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Cost of ownership just improved given "negative value" of non-autonomous cars

Cost of ownership just improved given "negative value" of non-autonomous cars

Elon recently commented that he expected autonomous cars to become commonplace, and that cars without the feature will have negative value.
If Elon is right, the true cost of ownership just improved 10k to 20k? (assuming you are replacing a normal gasoline car with a Tesla - you are getting a trade-in value that has not yet been impacted by obsolescence)
Let's call this "trade-in savings".

Then, true cost of ownership = cost of buying Tesla minus resale value minus net fuel savings minus trade-in savings.
(does not factor important benefits of ownership such as top of class safety, environmental friendliness or driving pleasure)

Please let me know if I missed anything, thanks!

Red Sage ca us | 6 november 2015

Current Tesla Motors products have Autopilot, and are not Autonomous, thus when truly Autonomous vehicles arrive today's Model S and Model X would suffer similar degradation of value. Not that it matters all that much, because by the time such Autonomy is both allowed by law and regulation and readily available the Model X will be in its second generation and ten years old.

Roamer@AZ USA | 10 november 2015

We are a long way away from autonomous driving.

MyXinTx | 12 november 2015

Wait a second...doesn't a fully functional Auto-pilot car like the X have all the sensory and mechanical hardware it needs to be autonomous? From my amateur perspective, all that may be needed is the enhanced "brain" and enhanced network communication. Can't that be made possible with a simple CPU and software upgrade?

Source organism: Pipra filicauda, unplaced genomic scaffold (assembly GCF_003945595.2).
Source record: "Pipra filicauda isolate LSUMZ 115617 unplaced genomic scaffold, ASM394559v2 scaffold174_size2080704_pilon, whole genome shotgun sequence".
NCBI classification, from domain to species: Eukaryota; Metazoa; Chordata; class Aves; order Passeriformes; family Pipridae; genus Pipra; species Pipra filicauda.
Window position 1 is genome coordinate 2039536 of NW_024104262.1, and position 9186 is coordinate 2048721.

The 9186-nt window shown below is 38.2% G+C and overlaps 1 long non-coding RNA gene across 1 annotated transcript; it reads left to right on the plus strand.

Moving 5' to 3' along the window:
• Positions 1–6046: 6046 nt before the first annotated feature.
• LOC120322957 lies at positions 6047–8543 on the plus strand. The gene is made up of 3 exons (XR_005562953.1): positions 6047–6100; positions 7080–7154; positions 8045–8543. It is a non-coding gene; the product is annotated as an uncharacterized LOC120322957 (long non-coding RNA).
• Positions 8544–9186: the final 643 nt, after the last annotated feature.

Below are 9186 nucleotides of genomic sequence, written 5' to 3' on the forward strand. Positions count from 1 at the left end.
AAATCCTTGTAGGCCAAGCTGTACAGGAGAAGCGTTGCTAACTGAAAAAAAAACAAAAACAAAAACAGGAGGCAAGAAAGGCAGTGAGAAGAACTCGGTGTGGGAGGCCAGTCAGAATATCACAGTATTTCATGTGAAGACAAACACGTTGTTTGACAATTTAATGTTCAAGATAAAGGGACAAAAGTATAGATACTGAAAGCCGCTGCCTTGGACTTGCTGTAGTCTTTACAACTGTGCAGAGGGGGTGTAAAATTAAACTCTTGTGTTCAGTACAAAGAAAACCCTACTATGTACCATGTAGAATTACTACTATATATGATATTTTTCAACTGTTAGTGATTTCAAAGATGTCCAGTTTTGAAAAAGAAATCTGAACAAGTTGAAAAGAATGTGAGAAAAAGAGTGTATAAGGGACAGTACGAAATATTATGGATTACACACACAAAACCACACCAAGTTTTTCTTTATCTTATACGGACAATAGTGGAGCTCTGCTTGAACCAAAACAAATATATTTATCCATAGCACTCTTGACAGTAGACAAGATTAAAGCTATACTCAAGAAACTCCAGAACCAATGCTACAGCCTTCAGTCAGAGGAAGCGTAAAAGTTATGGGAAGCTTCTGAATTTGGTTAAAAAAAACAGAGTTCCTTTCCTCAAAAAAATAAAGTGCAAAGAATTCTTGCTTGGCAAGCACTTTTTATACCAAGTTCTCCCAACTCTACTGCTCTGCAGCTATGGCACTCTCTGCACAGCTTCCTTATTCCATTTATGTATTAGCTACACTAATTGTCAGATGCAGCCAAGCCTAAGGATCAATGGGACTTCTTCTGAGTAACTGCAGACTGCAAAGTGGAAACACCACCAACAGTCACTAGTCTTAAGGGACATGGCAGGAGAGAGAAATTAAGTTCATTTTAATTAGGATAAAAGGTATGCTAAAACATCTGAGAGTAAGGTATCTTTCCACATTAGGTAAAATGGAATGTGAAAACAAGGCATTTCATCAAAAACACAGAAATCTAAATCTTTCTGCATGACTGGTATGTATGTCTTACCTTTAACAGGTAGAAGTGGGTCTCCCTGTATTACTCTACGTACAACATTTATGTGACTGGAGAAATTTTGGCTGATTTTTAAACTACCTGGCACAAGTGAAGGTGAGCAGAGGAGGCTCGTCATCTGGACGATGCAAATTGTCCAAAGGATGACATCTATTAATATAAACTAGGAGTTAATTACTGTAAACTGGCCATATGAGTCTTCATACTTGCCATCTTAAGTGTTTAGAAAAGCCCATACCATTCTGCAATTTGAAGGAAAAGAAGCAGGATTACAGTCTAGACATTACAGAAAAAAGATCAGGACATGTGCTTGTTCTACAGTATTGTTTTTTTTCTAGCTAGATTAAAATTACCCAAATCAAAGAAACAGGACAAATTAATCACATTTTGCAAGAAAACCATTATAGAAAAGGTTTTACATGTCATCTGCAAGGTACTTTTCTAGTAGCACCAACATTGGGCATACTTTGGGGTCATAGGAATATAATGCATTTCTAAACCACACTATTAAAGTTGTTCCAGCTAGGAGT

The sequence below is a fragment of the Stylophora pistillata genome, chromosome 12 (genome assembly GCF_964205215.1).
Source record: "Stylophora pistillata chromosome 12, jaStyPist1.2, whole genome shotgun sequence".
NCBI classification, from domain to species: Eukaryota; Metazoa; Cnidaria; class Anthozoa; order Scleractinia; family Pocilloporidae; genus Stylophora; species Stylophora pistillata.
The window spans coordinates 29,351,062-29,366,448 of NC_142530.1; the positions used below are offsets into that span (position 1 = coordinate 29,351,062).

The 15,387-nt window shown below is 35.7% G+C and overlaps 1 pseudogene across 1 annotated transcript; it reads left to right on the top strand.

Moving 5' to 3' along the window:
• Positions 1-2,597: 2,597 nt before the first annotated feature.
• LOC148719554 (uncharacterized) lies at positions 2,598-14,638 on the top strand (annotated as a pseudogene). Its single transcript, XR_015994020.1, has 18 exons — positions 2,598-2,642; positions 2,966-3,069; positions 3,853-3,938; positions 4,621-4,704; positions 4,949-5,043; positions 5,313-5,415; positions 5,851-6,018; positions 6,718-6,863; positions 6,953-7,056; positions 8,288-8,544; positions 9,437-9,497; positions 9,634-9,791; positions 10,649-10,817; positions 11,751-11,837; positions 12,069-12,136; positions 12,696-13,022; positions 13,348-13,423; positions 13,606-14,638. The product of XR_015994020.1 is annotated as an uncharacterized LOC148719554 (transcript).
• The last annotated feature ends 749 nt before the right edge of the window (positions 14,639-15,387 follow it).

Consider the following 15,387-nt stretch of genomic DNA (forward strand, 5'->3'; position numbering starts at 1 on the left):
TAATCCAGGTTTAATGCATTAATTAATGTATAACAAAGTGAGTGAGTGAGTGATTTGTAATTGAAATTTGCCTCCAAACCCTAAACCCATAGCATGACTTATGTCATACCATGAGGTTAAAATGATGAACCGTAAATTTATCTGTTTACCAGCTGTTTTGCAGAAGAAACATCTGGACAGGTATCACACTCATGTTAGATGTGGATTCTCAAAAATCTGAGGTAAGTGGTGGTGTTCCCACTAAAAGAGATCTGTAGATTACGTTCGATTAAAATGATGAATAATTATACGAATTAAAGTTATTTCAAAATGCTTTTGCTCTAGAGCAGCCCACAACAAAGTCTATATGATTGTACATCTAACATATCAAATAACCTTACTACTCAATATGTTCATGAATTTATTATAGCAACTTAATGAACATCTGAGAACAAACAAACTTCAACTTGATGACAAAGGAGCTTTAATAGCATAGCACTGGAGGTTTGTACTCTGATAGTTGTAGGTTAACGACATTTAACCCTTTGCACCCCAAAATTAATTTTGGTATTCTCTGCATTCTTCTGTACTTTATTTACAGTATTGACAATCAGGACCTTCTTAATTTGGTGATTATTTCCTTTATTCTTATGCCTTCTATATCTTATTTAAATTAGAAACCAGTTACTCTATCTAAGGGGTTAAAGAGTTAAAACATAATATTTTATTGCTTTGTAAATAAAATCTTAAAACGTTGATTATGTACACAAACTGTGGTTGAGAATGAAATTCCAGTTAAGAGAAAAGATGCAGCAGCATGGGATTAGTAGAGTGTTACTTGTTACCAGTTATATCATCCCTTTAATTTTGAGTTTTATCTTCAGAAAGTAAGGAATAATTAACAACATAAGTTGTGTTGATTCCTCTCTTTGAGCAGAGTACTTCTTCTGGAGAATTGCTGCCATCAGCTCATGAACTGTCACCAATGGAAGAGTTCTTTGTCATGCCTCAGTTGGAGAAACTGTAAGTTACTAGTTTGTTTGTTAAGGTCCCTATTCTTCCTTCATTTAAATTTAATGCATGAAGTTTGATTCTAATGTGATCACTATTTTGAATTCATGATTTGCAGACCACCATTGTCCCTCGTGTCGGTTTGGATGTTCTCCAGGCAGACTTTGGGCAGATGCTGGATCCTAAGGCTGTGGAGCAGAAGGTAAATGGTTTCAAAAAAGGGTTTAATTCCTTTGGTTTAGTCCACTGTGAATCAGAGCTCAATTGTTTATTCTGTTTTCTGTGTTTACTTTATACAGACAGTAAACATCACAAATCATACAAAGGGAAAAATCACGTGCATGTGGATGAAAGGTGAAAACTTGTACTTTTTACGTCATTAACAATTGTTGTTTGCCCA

I am hoping, perhaps dreaming, that the X will be autonomous once that capability is approved.

What am I missing?

aesculus | 12 november 2015

Nope. If you look at their primary supplier, MobileEye, you will see that up to 8 cameras are currently expected to be in place for fully autonomous driving. These are not really available for production until next year from what I have read. We have seen both MX and MS mules with add on cameras over the last several months supposedly being used to test this capability.

MyXinTx | 13 november 2015

Well I can hope that by the time my X is actually ready, perhaps they will have those 8 cameras...like a spider

Red Sage ca us | 14 november 2015

Could today's Model S or Model X navigate streets, roads, and highways on their own? Sure. Presuming those streets, roads, and highways were completely devoid of traffic, pedestrians, pets, wild animals, or obstacles, and had very clearly marked lanes. This type of place does not exist in 'The Real World', only on closed courses for testing.

MyXinTx | 16 november 2015

@Red Sage ca us

I thought the current auto-pilot feature can handle traffic, but everything else you mentioned not so sure of.

So other than the 8 cameras mentioned, what additional hardware will be required to allow for Tesla Autonomous driving?

What does the Google Car have that the recent Tesla cars don't?

A single search produced this link re Google Car, which then had a link to the Tesla Auto-pilot..

Is fully autonomous driving a primary goal of TM?

http://spectrum.ieee.org/cars-that-think/transportation/self-driving/goo...

Red Sage ca us | 17 november 2015

When I use the word 'streets' I am referring to surface streets with signal lights, cross sections, intersections, roundabouts, pedestrian traffic, jay walkers, pets chasing cars, children chasing balls, people riding bicycles or skateboards, with and against traffic... Autopilot is not (yet) equipped to handle those situations.

Primarily, the Google Cars use something called LIDAR... Similar to radar, but done using lasers instead of radio waves. Their emitters are rather large, extremely expensive, and positively ugly.

holidayday | 19 november 2015

"What does the Google Car have that the recent Tesla cars don't?"

It has an extremely limited scope of known streets where it runs. It already knows where the lines on the streets are supposed to be. It's also limited by how fast it can go (I think 25 mph).
Google may test some cars on new streets, but it's currently not ready for full on "replace your current car" type of driving.